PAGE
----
Most designs will encircle the circumference of the pot and poor planning or a slip of the tool will ruin the entire piece: mistakes are not easily fixed. Painting is still most often done using a brush made of a strip of yucca chewed slightly on the end. Paints are usually made from a combination of ground stone minerals and some type of vegetable matter. At Santa Clara and San Ildefonso the potters often paint with clay. Most paint recipes are traditional and have been used in the particular Pueblo for hundreds of generations. A very few paint recipes are new innovations discovered by an individual artist. Tradition, though, rules most designs, even those of the more contemporary and adventurous artists of today.
Lucy Lewis, inspired by designs she found on Anasazi pot shards, created today's Acoma "fine line" painting. The black on black technique made famous by Maria Martinez was also revived from ancient pieces of pottery, the lost technique rediscovered by Maria and her husband Julian through a long process of trial and error.
To the pueblo potter, shapes and symbols all have a deeper meaning. Sometimes those meanings have a long term consistency that any member of the tribe would recognize, but sometimes the symbolism is meaningful only to the artist. That so many age-old traditional symbols survive in modern pieces after thousands of years says something about the artists of today. What was important to an artist’s mother, and her mother’s mother has a value and significance that can sometimes be traced back for centuries.
Once a piece has been completed, it is ready to be fired. Prayers have been said to gather the clay and to form it. Now prayers are said to complete it in the firing process. Usually several pieces are fired at one time. The weather must be good, the ground must be warm and the pots themselves can't be too cool or they will shatter in the heat. Finished pieces are usually laid on a metal sheet or on a layer of broken shards, reminders of past failed attempts. More shards are laid around and on top of the finished pots. Sometimes another layer of finished pottery is added and covered with more shards. The mound is then covered with dried cow or sheep dung and wood tinder is set fire along the bottom to start the blaze. Air has to circulate between the pottery. The heat of the fire is regulated by the amount of fuel added, air available, and the size of the pottery mound. Santa Clara and San Ildefonso pottery is fired at a lower temperature, Hopi pottery a bit hotter and Acoma pottery hottest of all. An ill-timed wind during the fire can cause smoke smudges. A bit of burning cow chip falling onto a piece can blacken the design. And even when all the variables come together perfectly, a missed impurity or unknown stress in the clay can still crack or shatter a vessel. A larger or particularly fine piece lost in the firing is a heart-breaking loss of many, many hours of work and it happens often.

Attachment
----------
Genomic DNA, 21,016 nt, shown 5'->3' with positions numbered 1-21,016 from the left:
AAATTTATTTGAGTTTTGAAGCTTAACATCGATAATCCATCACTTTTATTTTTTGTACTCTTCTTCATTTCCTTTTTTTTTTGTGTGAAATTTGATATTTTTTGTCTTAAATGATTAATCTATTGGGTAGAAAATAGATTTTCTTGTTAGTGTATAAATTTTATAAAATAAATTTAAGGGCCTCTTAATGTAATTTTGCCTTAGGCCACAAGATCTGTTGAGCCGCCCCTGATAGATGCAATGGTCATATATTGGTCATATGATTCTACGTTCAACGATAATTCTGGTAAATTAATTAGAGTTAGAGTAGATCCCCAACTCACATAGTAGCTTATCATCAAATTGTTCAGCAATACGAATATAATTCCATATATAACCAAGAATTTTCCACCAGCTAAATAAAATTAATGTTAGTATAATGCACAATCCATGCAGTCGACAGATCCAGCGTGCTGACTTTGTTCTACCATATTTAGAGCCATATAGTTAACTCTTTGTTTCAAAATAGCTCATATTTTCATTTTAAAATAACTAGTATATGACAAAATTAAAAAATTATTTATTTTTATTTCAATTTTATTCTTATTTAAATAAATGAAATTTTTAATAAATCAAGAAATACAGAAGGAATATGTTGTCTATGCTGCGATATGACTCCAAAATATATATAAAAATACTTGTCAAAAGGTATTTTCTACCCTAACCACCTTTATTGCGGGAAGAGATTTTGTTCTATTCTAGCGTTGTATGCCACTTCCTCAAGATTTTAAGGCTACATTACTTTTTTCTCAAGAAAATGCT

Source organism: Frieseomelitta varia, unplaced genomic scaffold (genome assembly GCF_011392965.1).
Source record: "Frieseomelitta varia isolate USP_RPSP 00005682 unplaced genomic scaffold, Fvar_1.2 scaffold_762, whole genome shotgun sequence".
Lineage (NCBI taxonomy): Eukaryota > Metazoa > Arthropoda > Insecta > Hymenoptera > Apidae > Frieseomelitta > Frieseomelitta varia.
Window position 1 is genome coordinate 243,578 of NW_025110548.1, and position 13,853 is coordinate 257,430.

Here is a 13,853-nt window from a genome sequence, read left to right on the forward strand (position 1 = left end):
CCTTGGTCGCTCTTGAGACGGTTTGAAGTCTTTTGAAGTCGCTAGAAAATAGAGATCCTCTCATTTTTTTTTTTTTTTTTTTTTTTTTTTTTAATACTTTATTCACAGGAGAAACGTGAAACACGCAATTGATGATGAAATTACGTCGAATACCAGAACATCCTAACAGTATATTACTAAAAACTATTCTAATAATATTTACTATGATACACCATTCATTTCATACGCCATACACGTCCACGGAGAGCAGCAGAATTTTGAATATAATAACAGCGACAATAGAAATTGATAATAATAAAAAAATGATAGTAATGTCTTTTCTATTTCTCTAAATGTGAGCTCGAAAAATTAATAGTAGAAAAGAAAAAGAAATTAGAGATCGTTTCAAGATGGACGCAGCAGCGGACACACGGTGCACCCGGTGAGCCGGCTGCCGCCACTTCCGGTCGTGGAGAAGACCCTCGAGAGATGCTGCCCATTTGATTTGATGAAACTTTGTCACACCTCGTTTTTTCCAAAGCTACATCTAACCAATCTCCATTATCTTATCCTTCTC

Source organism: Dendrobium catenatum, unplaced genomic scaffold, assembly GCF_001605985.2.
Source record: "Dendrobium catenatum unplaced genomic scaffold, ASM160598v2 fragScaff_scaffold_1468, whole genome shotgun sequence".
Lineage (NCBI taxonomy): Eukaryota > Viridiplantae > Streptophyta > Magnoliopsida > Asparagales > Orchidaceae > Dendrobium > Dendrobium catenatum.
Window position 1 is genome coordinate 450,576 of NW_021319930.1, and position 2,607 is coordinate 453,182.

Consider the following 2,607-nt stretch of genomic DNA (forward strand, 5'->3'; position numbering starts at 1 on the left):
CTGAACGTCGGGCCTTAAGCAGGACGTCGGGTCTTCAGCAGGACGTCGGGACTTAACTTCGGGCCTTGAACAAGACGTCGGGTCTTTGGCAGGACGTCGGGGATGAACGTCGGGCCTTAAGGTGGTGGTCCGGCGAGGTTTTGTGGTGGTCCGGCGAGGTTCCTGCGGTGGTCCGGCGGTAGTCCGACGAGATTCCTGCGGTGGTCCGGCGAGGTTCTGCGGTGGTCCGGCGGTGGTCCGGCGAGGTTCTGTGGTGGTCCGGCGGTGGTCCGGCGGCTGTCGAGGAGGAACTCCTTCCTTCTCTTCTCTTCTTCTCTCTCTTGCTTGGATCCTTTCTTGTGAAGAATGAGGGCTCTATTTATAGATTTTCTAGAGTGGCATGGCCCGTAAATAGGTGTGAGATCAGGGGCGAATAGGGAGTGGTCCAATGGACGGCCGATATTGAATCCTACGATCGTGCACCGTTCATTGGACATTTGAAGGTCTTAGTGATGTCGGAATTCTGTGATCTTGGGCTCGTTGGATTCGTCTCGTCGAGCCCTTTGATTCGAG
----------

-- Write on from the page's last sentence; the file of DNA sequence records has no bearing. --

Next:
The firing is part of what gives each pot its uniqueness. The cloudiness and subtle changes of color famous in Hopi pottery occurs in the firing. The stark, sometimes mirror-black color of Santa Clara and San Ildefonso pottery is achieved by smothering the fire with powdered dung and causing a chemical reaction in the reduction of oxygen that essentially causes the carbon left in the atmosphere to infuse the clay. Later, a potter can reheat sections of the piece with a directed flame and reoxygenate the clay, turning the color to a sienna or a red. The hard, thin walls of the Acoma vessels and the final clarity of the painted design occur in the firing process. A crack can occur in a fine-walled pot and be virtually undetectable by the eye. A good test is to give the edge a firm, sharp tap. A fine walled jar with no hidden cracks will ring like crystal. Firing completes the process. Then it is up to the potter to decide if the vessel is for personal, tribal or commercial purpose...